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Ramon Margalef: a divided science.

Ramon Margalef's scientific practice rests on theoretical considerations that are more holistic than reductionist, among them, recognizing the ecosystem as the total integration of organisms and the environment, and emphasizing the importance of information--a measure of organization--and of evolutionary history as the defining characteristics of all ecosystems. Still, Margalef rejects the exclusivity of discussions between those favoring one or the other point of view and considers it more useful to bring these positions together.

"Any consideration of theoretical ecology tends to lead to the dilemma or conflict between reductionist ecology and holistic ecology, which causes chronic mental indigestion. 'Reductionist' ecology tends to utilize data from observation or from original measurements and makes broad use of simple statistics. 'Holism,' a word invented by the South African general J.C. Smuts (1870-1950), refers to focusing on the whole and is usually justified by saying that the whole is more than the sum of the parts, something that is dubious and only valid as a rhetorical technique.

Today, much of traditional ecology is being compressed between two more powerful versions of the same science. On one hand, the accumulation of basic data, in small research projects, is at an advantage when receiving funding and when publishing the results. On the other hand, we are witnessing the growth of a planetary or global ecology, motivated by matters like the greenhouse effect, the destruction of the Amazonian rainforest, the hole in the ozone layer, [and] oil spills, and this is promoted by bodies with very few resources, which are needed to organize the monitoring of the entire planet. I believe that traditional ecology is breaking up into a mosaic of hypotheses, some of them interesting and others less so, some of them contradictory or even frivolous. While most sciences have sought to deepen their foundations, ecology has filled up with concepts [and] hypotheses, rarely theories, that are usually kept unconnected from each other. An old-fashioned ecologist laments both the lack of a common theoretical infrastructure and the progressive loss of relevance of the naturalist's point of view."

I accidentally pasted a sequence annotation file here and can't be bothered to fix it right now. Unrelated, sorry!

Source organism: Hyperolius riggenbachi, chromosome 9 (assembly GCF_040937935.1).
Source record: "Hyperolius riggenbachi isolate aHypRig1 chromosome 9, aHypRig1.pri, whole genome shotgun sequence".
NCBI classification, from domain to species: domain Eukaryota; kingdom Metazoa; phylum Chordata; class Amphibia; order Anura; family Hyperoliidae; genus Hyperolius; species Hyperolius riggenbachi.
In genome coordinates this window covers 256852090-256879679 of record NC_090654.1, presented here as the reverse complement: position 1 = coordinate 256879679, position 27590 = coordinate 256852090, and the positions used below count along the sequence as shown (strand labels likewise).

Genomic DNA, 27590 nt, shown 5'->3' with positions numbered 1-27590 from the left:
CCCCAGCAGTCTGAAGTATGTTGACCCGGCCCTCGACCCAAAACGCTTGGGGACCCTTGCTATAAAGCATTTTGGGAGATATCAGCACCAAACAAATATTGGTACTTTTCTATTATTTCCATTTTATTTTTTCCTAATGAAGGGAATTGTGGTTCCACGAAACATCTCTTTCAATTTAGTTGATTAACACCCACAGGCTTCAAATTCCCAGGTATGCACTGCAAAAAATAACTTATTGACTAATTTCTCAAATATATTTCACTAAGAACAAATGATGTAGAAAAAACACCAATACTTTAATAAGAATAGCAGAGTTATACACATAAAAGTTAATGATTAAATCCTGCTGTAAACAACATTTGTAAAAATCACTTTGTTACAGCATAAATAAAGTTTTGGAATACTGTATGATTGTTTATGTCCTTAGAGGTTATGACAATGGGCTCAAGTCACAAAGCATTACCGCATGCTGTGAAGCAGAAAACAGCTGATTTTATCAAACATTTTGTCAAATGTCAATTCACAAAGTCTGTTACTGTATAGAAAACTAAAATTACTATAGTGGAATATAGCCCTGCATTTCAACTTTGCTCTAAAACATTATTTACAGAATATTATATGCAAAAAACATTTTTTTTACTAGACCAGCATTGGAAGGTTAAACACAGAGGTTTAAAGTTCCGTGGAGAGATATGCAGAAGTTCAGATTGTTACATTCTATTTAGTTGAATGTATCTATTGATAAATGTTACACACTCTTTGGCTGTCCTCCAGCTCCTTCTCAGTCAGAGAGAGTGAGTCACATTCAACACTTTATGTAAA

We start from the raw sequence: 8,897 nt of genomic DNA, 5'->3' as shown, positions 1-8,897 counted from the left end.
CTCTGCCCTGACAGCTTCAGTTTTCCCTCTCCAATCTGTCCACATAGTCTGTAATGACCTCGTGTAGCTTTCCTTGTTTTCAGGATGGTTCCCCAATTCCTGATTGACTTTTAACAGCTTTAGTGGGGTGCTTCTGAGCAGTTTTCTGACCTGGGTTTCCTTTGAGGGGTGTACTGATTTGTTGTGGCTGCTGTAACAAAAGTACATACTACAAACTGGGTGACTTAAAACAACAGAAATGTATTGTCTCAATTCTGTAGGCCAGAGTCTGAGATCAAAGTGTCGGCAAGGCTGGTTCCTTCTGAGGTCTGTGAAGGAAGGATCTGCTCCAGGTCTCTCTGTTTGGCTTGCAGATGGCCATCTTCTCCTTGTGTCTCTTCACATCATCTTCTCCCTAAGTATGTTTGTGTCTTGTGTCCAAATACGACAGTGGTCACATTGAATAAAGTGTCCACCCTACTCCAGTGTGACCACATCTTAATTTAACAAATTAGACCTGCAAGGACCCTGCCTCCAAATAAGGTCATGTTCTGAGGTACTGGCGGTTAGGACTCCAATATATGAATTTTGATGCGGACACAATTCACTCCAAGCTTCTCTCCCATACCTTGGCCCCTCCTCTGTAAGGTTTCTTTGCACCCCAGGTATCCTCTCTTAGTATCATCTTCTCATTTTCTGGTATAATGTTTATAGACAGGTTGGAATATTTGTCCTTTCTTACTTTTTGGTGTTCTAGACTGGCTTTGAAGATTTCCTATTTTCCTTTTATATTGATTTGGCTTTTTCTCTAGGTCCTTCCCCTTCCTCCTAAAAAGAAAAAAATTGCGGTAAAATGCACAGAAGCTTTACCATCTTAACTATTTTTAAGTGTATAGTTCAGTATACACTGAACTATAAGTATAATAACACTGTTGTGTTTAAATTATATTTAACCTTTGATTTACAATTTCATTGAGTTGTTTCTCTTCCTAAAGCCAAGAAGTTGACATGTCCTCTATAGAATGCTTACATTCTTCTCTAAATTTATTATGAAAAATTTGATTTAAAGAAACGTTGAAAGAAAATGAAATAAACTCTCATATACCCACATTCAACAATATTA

Teoria de los sistemas ecologicos (The Theory of Ecological Systems)

Reproduced by permission of Publicacions de la Universitat de Barcelona (1991)

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Publication:Encyclopedia of the Biosphere
Article Type:Excerpt
Geographic Code:1USA
Date:Nov 1, 2000
Words:363
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